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Studies have shown ultrasonographic findings to be associated with radiographic progression and relapse from clinical remission in rheumatoid arthritis (RA).1,–,5 Our group has reported a predictive value of an overall ultrasonography score6 and a cross-sectional association between ultrasonographic erosions and erosions assessed by MRI and conventional radiographs.7 However, most previous studies did not include multivariate analyses, and we wanted to further examine the predictive value of inflammatory ultrasonographic findings of the wrist, including tenosynovitis, in early RA patients.
Patients were recruited from a cohort of early RA patients (disease duration ≤ 1 year) examined by joint counts, serology, conventional hand radiographs, MRI and ultrasonography at 0, 12 and 36 months.8 The regional ethics committee approved the study and all patients gave their informed consent. Sixty patients had complete 1-year data and were included in the main analyses. Ultrasonographic examinations were performed by an experienced ultrasonographer (HBH) with an 8–16 MHz linear array transducer (Diasus; Dynamic Imaging, Livingston, UK). B-mode synovitis and tenosynovitis was scored semiquantitatively as 0=none, 1=minor, 2=moderate and 3=high6 and later dichotomised into absent or present. The power Doppler technique was not available at this time. Magnetic resonance images of the dominant wrist with contrast enhancement (GE Signa 1.5 Tesla; General Electric, Milwaukee, WI, USA) were scored according to the OMERACT RA MRI Score (RAMRIS).8 Conventional radiographs were scored using the van der Heijde modified Sharp score (vdHSS, secondary analysis). Progression of radiographic joint damage was defined as a change of ≥1 unit on the RAMRIS erosion score/vdHSS per year.6 8
Thirty-nine of sixty patients were classified as progressors according to the RAMRIS erosion score after 1 year. Possible predictors of 1-year progression of RAMRIS erosions were tested with univariate logistic regression models (table 1). Variables with a p value <0.20 were included in multivariate model building with stepwise backwards elimination, resulting in a final regression model (table 1). The independent odds ratio for progression for patients with presence of extensor carpi ulnaris (ECU) tenosynovitis was 7.2 (CI=1.6–32.9, p value=0.01). Twenty-one of twenty-four patients with ECU tenosynovitis had progression of 1-year RAMRIS erosion score. The sensitivity of US assessed ECU tenosynovitis for detection of progressors was 0.54, the specificity 0.86, the positive predictive value 0.88 and the negative predictive value 0.50. ECU tenosynovitis was associated with more progression in 1-year RAMRIS erosion score of the distal ulna (6/24 vs 1/36 cases, p value=0.009, χ2 statistics) and triquetrium erosion score (2/36 vs 6/24 cases, p value=0.03).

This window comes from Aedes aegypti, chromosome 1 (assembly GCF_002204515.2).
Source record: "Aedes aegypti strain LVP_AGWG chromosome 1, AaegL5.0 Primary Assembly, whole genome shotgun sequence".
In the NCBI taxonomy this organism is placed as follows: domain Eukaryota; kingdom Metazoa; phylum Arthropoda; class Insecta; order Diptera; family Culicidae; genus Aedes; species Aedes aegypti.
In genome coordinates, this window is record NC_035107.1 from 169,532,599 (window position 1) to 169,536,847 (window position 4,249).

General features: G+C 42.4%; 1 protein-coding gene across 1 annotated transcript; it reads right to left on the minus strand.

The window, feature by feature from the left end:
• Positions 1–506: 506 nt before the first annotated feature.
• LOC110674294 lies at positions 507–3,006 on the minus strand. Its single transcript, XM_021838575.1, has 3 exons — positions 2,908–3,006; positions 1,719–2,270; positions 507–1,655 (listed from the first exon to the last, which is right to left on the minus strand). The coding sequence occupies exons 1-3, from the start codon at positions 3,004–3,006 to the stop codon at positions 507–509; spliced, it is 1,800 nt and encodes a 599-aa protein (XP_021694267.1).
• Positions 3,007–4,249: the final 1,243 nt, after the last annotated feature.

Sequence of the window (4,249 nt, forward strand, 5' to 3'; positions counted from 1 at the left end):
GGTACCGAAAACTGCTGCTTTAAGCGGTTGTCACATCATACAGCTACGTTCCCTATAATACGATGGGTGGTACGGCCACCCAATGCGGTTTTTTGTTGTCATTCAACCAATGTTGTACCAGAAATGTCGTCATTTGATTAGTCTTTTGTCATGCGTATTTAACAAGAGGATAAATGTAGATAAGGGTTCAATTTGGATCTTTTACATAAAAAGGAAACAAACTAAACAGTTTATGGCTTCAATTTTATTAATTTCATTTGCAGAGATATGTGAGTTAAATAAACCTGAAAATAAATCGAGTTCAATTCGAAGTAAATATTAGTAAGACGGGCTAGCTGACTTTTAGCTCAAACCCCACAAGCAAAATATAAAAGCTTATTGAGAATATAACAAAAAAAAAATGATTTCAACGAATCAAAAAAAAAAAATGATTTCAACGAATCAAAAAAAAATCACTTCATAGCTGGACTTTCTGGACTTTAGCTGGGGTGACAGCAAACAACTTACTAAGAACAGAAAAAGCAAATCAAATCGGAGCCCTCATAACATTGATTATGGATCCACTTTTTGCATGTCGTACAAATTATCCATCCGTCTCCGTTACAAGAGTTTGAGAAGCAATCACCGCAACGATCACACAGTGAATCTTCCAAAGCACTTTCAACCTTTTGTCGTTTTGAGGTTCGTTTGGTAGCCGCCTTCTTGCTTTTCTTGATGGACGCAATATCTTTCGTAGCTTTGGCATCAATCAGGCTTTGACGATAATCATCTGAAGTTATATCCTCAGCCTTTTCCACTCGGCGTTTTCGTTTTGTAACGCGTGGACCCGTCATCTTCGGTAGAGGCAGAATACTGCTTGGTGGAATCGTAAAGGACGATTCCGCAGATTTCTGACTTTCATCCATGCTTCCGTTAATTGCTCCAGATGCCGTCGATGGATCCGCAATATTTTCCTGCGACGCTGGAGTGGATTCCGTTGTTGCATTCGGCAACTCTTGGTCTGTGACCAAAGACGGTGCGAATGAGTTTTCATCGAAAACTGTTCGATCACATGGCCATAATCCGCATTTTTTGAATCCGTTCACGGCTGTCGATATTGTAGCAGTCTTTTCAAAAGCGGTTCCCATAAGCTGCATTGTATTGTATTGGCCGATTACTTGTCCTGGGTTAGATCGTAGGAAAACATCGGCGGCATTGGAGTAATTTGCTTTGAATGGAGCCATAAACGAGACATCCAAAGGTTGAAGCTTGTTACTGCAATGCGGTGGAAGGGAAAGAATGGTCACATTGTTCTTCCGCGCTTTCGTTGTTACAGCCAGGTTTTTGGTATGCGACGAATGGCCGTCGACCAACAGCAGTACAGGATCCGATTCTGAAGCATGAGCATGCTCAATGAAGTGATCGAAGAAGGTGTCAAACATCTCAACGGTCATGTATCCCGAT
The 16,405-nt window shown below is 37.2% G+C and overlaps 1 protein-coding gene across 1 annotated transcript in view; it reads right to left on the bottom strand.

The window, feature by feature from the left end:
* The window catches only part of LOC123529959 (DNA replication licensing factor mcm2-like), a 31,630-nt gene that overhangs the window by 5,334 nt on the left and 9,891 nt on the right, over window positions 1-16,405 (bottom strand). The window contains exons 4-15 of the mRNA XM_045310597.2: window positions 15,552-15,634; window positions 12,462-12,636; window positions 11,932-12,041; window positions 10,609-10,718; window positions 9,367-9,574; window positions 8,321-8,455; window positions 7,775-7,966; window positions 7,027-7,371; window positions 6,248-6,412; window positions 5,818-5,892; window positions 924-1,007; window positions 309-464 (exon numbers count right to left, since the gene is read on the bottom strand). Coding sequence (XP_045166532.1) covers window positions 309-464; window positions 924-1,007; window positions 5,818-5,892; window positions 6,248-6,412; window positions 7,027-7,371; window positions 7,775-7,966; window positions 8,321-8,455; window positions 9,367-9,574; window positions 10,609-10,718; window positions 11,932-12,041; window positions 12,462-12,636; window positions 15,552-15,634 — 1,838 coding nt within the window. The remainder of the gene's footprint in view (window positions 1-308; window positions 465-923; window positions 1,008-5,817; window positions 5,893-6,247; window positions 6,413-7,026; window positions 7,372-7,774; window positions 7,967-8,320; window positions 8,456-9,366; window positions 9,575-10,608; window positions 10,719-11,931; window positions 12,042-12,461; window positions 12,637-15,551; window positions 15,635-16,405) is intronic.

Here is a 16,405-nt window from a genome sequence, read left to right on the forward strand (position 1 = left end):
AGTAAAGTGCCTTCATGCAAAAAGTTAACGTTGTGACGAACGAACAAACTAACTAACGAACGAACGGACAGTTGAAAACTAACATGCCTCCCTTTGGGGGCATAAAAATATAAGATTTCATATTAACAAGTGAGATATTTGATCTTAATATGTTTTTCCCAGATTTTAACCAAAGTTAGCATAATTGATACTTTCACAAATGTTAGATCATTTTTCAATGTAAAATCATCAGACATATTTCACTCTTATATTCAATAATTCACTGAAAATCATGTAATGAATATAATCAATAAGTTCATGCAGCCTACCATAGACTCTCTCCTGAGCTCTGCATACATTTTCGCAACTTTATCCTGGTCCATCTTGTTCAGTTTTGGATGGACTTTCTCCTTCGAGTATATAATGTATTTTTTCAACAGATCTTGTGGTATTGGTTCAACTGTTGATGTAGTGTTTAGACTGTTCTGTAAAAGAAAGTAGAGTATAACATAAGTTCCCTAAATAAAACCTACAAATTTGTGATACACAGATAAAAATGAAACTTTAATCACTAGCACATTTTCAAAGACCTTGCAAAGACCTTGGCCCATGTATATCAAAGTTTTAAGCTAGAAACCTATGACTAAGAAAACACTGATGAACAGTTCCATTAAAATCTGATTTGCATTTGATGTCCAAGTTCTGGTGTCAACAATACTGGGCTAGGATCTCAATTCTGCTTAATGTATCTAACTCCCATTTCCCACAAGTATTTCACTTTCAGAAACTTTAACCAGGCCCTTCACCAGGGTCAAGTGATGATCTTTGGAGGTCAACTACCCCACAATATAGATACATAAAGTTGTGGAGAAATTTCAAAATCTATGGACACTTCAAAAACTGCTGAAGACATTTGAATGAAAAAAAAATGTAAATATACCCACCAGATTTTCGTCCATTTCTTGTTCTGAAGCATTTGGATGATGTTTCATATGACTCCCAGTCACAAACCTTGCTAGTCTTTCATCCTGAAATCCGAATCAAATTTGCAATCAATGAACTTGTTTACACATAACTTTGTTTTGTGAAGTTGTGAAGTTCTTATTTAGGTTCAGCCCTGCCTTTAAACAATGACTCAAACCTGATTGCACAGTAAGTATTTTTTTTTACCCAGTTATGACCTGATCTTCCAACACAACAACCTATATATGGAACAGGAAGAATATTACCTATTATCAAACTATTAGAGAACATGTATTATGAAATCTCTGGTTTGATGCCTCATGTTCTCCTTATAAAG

In secondary analyses, focusing on vdHSS and 3-year follow-up data, baseline ECU tenosynovitis was a statistically significant univariate predictor of 3-year progression of RAMRIS erosion score (OR=3.4, p value=0.05), and was a borderline significant predictor of 1-year progression in vdHS erosion score (OR=2.85, p value=0.06) and total vdHSS (OR=2.50, p value=0.09) in univariate analysis.
ECU tenosynovitis is common in RA patients8,–,10 and our findings suggest that tenosynovitis represents an imaging biomarker in this cohort. This may be due to its co-existence with other inflammatory processes, or tenosynovitis may be directly involved in the pathophysiology leading to erosive disease. The latter hypothesis may be supported by the finding of a more erosive change in the nearby ulna and triquetrum in patients with ECU tenosynovitis, especially since no differences were found for other wrist bones. The odds ratios from the final multivariate model are not comparable, as the ECU tenosynovitis score is dichotomised, whereas RAMRIS bone marrow oedema has a range of 0–45. Limitations include the lack of power Doppler and the number of patients.
This study demonstrates that ultrasonography-assessed tenosynovitis predicts the development of erosive joint damage in a cohort of early RA patients, and highlights the need for further research in this field, including studies with improved ultrasonography technology.
The authors thank research nurse Margareth Sveinsson and research coordinator Tone Omreng.
Funding This study was funded by the South-Eastern Norway Regional Health Authority and the Research Council of Norway.
Competing interests None.
Ethics approval This study was conducted with the approval of the Regional Ethics Committee, Oslo, Norway.
Provenance and peer review Not commissioned; externally peer reviewed.
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